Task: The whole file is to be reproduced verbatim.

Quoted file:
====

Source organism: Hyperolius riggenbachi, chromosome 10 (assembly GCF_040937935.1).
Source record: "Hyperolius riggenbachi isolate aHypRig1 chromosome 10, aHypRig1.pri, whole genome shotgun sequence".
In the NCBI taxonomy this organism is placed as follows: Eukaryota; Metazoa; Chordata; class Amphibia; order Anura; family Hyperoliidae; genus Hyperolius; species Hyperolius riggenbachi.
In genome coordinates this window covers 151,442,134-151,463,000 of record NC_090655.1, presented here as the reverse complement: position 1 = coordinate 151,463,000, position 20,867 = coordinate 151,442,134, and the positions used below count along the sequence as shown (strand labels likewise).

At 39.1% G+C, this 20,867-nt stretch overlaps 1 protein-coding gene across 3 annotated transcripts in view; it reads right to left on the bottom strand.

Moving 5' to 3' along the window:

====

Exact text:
Source organism: Hyperolius riggenbachi, chromosome 10 (assembly GCF_040937935.1).
Source record: "Hyperolius riggenbachi isolate aHypRig1 chromosome 10, aHypRig1.pri, whole genome shotgun sequence".
In the NCBI taxonomy this organism is placed as follows: Eukaryota; Metazoa; Chordata; class Amphibia; order Anura; family Hyperoliidae; genus Hyperolius; species Hyperolius riggenbachi.
In genome coordinates this window covers 151,442,134-151,463,000 of record NC_090655.1, presented here as the reverse complement: position 1 = coordinate 151,463,000, position 20,867 = coordinate 151,442,134, and the positions used below count along the sequence as shown (strand labels likewise).

At 39.1% G+C, this 20,867-nt stretch overlaps 1 protein-coding gene across 3 annotated transcripts in view; it reads right to left on the bottom strand.

Moving 5' to 3' along the window: